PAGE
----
The benefits of VR & AR go way beyond entertainment
Virtual reality and augmented reality provide experiences impossible with typical computers and smart devices, and their falling cost means they’re going to become prevalent in the coming years. Although games and educational tools will prove to be major parts of VR and AR, the business field stands to benefit as well, and offices in the future might look very different than those of today. Here are some of the ways VR and AR technology will find its way into commercial operations in the coming years.
Although videos can provide useful information when training employees, hands-on training, sometimes extensive, is needed in many fields. Because training typically involves paid trainers, the process represents a major component of onboarding new employees. Interactive VR and AR applications provide employees with interactive experiences similar to those of personal training, and training programs can reduce the cost of getting employees up and running. Some human interaction will still be needed in most cases, but the one-time cost of developing a training program will be well worth the investment.
Despite how much workers rely on computers and other digital devices, the office desk is still difficult to replace, as the large size of desks provides ample storage space for documents and other items. Augmented and even virtual reality can provide a similar experience by offering a larger field of view than monitors can provide. Furthermore, the visual depth VR and AR simulate can help people identify items at a glance. Soon, the office desk might be more of a virtual concept than a physical one.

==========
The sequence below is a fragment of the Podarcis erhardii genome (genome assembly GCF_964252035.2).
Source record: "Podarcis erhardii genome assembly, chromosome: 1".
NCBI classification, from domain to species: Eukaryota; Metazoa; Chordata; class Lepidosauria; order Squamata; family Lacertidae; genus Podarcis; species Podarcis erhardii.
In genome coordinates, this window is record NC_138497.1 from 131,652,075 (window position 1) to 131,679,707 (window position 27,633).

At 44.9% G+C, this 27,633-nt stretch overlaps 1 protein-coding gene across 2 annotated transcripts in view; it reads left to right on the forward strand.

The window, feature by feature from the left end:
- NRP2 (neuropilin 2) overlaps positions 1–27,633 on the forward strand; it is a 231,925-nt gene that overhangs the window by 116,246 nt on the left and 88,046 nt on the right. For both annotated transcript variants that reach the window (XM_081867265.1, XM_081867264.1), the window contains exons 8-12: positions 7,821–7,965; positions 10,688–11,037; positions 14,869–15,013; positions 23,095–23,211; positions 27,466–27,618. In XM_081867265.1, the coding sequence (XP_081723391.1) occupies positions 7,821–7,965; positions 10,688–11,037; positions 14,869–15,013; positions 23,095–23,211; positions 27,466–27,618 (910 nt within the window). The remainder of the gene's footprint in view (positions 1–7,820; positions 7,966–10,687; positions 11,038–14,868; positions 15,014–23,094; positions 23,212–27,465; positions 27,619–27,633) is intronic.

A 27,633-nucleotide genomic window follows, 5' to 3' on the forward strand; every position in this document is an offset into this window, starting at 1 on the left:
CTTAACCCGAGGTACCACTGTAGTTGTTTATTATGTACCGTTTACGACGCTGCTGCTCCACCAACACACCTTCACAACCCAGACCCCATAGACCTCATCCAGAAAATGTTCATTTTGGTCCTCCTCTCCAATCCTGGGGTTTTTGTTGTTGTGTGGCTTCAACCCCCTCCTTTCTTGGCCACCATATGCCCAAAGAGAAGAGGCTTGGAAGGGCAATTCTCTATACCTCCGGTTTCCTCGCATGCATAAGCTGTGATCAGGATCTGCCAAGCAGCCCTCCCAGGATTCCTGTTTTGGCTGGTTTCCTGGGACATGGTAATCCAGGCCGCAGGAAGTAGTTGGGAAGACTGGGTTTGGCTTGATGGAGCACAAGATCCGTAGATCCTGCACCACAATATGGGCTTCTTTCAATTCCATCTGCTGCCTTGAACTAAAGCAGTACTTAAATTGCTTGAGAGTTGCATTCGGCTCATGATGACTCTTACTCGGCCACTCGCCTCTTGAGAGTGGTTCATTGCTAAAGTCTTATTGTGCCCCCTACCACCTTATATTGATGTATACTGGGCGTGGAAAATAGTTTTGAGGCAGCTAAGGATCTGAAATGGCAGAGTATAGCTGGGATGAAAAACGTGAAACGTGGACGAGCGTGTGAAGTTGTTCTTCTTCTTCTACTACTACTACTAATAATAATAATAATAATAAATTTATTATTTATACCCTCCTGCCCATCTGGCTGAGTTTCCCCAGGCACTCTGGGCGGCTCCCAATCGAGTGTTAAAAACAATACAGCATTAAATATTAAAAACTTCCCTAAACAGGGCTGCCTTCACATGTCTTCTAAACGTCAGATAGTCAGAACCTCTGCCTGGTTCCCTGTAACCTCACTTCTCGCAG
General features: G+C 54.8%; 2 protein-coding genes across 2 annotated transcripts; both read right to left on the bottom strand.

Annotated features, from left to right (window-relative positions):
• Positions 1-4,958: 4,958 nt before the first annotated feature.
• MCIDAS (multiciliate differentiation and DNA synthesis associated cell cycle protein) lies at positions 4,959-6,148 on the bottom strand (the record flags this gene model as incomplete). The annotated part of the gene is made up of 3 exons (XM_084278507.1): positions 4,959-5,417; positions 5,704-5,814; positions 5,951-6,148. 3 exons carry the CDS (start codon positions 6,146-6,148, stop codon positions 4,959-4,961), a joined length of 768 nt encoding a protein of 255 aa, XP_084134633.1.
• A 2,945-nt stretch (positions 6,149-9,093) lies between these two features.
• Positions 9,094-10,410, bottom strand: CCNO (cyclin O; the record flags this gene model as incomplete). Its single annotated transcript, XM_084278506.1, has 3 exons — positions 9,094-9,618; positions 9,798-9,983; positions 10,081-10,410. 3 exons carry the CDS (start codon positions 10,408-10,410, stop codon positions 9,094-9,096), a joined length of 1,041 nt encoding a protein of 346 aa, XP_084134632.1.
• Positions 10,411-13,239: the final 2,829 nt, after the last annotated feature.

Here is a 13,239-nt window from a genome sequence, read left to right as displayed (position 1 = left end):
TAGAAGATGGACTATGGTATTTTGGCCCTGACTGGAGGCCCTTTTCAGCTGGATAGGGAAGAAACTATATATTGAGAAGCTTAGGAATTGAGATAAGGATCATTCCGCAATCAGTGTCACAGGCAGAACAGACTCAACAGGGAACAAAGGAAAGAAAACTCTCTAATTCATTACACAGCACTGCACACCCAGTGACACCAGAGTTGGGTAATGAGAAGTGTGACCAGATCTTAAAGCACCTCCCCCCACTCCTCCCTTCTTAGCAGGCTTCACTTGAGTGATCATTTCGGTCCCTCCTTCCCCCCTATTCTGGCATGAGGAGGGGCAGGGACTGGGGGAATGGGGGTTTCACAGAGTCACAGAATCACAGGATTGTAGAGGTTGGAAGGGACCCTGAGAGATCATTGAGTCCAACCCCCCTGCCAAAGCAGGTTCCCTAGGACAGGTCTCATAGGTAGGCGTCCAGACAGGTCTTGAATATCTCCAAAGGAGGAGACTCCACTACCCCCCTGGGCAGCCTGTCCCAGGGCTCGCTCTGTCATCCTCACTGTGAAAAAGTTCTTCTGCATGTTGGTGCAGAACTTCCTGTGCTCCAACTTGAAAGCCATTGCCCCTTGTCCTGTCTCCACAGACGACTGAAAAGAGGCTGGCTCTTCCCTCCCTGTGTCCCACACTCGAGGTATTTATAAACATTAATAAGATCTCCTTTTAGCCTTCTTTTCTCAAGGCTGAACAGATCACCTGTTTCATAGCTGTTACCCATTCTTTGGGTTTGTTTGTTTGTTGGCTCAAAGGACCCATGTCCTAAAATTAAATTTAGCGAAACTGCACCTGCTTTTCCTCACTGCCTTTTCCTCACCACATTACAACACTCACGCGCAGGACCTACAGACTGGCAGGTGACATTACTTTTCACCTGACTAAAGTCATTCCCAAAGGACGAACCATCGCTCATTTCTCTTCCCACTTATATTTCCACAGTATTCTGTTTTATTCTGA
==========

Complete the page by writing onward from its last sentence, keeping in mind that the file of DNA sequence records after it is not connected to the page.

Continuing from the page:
New Marketing Tools
Pictures and text go far when selling products, but nothing can be the in-person experience. VR and AR, however, might be able to come close. Letting potential buyers see and interact with a realistic simulation of products should prove to be a powerful selling point, and companies able to capitalize on this technology can gain an edge. Furthermore, virtual reality platforms that allow competitors to present virtual interfaces can become popular advertising platforms in the future.
Telecommuting is already gaining momentum, as the convenience and reduced cost make it compelling. While video teleconferences work in many situations, they don’t quite match the appeal of in-person meetings. VR can provide a more lifelike experience, potentially letting companies cut back on expensive travel for in-person meetings. Morning huddles and other mainstays of business might be replaceable as VR advances.
Employees, especially those who interact with clients and customers, need information as quickly as possible, as delays in retrieving information can be frustrating. Augmented reality can provide an easy interface for employees to retrieve information at a glance, whether they’re in the office or away. One example of how AR can change employee interaction comes in automatic translation tools, which can enable employees to talk with those who speak languages in a seamless manner.
Virtual reality and augmented reality aren’t new concepts, but technology is finally catching up and making it a reality. While predicting what VR and AR will create in the future is impossible, there’s no doubt it’s going to play a significant role in many business fields.